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NEW YORK — Hon. Forrester J. Carroll, Bahamas Consul General to New York, attended the New York City Housing Authority National Association for the Advancement of Colored People Branch (NAACP-NYCHA Branch) annual Legacy Awards Gala held under the theme, “The Game Change’s Next Move,” at the United Federation of Teachers, 52 Broadway, on Friday, October 2, 2015. Among those honoured was Judge J. Machelle Sweeting, NYC Civil Court Judge for the 10th District, who received the Simon Golar Leadership Award. Consul General Carroll is pictured with Judge Sweeting, a descendant of Andros, Bahamas.
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WASHINGTON, D.C. — The Embassy of The Bahamas, in partnership with THINGS TO DO DC, hosted a Caribbean Celebration and Charity Fundraising Event at the Organization of American States (OAS) main building at 17th Street and Constitution Avenue, N.W. on Saturday, October 3, 2015.
Approximately 300 persons attended the reception-style event, which involved Caribbean food, a Caribbean open bar with promotional rum tasting from several Caribbean countries and Caribbean music. One of the primary goals of the event was to expose young professionals in Washington DC to the rich cultural diversity of The Caribbean.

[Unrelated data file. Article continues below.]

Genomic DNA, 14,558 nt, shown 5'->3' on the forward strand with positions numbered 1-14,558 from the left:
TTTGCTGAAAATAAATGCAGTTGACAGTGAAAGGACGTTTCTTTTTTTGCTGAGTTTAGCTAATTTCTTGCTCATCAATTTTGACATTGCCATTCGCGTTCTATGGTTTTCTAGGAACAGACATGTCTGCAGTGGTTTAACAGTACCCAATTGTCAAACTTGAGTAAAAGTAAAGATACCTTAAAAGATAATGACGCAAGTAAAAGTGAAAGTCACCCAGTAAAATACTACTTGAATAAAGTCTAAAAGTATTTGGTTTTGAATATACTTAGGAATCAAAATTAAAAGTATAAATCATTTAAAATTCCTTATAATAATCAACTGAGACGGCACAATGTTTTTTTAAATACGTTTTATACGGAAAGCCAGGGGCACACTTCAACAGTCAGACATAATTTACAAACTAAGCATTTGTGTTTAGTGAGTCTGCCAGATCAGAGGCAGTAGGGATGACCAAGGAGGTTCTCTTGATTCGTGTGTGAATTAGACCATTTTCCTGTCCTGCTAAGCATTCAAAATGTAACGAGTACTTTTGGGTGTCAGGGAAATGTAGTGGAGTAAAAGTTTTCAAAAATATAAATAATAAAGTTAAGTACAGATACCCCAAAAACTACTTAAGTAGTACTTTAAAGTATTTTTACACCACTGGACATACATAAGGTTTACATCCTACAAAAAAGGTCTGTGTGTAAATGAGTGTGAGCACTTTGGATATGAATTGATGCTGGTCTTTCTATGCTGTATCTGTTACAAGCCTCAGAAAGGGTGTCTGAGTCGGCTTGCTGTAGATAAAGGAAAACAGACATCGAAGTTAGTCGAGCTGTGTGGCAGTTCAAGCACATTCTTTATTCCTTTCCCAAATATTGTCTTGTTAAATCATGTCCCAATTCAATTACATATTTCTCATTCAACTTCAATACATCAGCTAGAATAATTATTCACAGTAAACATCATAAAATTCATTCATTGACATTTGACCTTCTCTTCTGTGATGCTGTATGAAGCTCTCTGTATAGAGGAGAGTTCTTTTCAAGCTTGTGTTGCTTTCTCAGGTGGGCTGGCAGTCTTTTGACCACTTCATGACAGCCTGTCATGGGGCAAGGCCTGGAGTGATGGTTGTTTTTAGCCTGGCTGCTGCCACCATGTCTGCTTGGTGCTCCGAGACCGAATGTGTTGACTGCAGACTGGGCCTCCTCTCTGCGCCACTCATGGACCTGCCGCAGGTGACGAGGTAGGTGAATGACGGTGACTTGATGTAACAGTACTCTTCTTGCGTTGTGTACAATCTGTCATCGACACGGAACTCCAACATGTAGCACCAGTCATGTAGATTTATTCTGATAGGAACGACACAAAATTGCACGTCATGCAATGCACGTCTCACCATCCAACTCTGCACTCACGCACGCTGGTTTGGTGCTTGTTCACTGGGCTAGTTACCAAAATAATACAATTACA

Deputy Chief of Mission Chet Neymour welcomed attendees and Consul General Paulette Zonicle read a message on behalf of Dr. Sandra Dean-Patterson of the Bahamas Crisis Centre, which was the charity for the evening.
The partnership with THINGS TO DO DC facilitated access to their active membership of over 175,000 local young professionals and expertise in producing original events that help enrich the social, cultural and professional lives of professionals of all ages, while also facilitating networking in a friendly environment.
Pictured are some of the guests at the Caribbean Celebration and Charity Fundraising Event hosted by the Embassy of The Bahamas, in partnership with THINGS TO DO DC, at the Organization of American States (OAS) main building Saturday, October 3, 2015.
Deputy Chief of Mission Chet Neymour (right) welcomed guests at the Caribbean Celebration and Charity Fundraising Event and Consul General Paulette Zonicle (left) read a message on behalf of Dr. Sandra Dean-Patterson of the Bahamas Crisis Centre, which was the charity for the evening.
IRVINE, California — Bahamas Honorary Consul to California Cedric A. Scott (right), who was a special guest at the Irvine Global Village Festival in Irvine, California, is pictured with Irvine Mayor Steven S. Choi, host of the festival, outside Irvine City Hall. Irvine Global Village Festival is a signature event for the city that showcases more than 50 cultures spanning five continents. The festival provides an opportunity to celebrate the city’s diversity, featuring international cuisine, live entertainment, cultural exhibits world religions, children’s activities, and a world marketplace.